Hannah of Kentucky - James Otis
So Mr. Boone and father left us alone again.
Not only did Mr. Boone blaze what is called the Wilderness Road, but he, with father and many other men to help him, built a fort on the bank of Otter Creek, in Kentucky, close by the river of the same name, and it was to this place, which was already spoken of as Boonesborough, that we were to go without delay.
It must not be supposed that the making of the Wilderness Road and the building of the fort were done without trouble from the Indians.
When the road makers were within fifteen miles of the place where the fort was afterwards built, and during the night when all were sleeping soundly in the belief that the Indians would hold to certain promises lately made, that they would cease from making attacks on the settlers, the Shawnees surrounded our men.
At daybreak the war whoop rang out, mingled with the reports of rifles as the savages fired at the sleeping men. Mr. Boone and his companions sprang to their feet in alarm. But for the fact that these road makers were old hunters who had fought again and again with the Indians, all might have been murdered; but, because of past experience, they were no sooner awake than every man was ready for battle.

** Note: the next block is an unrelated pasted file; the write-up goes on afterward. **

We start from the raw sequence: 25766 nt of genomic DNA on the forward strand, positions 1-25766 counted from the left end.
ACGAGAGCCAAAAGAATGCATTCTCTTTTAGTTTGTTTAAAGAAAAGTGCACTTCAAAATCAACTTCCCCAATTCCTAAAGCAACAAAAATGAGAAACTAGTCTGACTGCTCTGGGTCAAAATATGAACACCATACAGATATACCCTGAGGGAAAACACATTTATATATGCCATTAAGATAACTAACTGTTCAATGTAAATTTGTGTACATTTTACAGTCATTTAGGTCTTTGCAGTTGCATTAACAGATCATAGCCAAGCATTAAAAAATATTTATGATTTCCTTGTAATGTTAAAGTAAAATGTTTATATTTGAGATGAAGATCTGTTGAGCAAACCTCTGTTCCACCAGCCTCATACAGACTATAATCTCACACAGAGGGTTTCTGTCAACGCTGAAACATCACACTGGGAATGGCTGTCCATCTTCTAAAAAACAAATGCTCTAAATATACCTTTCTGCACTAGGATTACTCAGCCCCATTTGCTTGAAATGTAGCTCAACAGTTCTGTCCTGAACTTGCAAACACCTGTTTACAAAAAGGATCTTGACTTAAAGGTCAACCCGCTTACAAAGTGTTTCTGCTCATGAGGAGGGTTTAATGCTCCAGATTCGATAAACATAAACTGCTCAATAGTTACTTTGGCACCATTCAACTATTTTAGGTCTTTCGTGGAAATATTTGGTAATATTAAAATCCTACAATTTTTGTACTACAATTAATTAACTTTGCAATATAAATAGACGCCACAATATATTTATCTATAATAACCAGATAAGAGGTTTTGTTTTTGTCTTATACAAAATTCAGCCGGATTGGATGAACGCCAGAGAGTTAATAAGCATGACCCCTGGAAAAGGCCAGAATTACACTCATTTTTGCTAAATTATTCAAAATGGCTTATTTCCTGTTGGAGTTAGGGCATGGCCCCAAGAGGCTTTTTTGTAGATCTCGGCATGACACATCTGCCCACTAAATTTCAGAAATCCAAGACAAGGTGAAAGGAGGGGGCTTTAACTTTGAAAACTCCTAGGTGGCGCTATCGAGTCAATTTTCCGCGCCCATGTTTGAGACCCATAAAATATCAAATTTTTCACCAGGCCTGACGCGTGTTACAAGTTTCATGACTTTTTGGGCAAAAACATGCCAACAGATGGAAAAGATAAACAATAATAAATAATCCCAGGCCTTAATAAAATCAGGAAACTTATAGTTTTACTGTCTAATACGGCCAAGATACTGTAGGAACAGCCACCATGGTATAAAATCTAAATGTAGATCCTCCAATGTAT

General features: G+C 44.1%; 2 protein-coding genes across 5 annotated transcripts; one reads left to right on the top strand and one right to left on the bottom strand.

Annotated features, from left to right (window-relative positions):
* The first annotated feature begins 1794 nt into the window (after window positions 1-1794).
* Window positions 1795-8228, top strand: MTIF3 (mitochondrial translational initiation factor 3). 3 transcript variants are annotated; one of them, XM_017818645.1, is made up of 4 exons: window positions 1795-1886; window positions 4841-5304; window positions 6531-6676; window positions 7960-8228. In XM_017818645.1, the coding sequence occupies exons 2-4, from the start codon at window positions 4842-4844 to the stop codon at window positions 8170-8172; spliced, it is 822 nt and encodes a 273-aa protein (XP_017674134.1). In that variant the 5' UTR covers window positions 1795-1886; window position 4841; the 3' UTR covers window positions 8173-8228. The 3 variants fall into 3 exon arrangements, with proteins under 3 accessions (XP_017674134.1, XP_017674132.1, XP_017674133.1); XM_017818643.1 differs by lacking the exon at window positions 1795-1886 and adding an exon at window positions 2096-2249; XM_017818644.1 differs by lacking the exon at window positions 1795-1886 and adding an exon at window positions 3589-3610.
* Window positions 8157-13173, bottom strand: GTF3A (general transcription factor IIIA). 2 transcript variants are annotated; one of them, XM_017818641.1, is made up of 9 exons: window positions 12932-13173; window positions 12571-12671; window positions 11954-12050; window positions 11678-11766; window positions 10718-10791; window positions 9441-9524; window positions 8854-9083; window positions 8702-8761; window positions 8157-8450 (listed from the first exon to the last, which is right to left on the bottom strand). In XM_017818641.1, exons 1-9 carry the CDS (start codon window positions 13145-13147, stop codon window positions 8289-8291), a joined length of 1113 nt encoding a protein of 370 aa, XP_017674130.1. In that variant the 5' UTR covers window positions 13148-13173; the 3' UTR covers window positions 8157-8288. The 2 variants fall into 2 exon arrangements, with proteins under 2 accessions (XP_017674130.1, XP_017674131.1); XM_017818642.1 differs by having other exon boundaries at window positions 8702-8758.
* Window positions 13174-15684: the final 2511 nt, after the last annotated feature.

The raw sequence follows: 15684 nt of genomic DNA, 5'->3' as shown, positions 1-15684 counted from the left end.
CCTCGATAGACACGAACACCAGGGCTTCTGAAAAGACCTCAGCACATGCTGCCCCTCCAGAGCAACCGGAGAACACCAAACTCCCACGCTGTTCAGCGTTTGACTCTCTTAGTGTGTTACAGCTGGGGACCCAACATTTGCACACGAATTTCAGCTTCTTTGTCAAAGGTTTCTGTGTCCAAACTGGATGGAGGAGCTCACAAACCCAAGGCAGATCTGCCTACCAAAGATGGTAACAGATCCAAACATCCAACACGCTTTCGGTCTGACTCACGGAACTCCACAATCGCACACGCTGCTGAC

It must have been that God prevented the savages from taking good aim, for only one white man was killed and two were wounded, one so badly that he died on the third day after.
When the Indians saw our people take shelter behind the trees and open fire, they beat a quick retreat, for they will not stand up in open fight against white men. Mr. Boone's company remained crouching in hiding ready to open fire on the first red face or tuft of feathers that could be seen, many of them meanwhile urging that all attempts to build a fort be abandoned, and that they return beyond the Cumberland Mountains, for there was good reason to believe that the Indians had taken to the warpath again.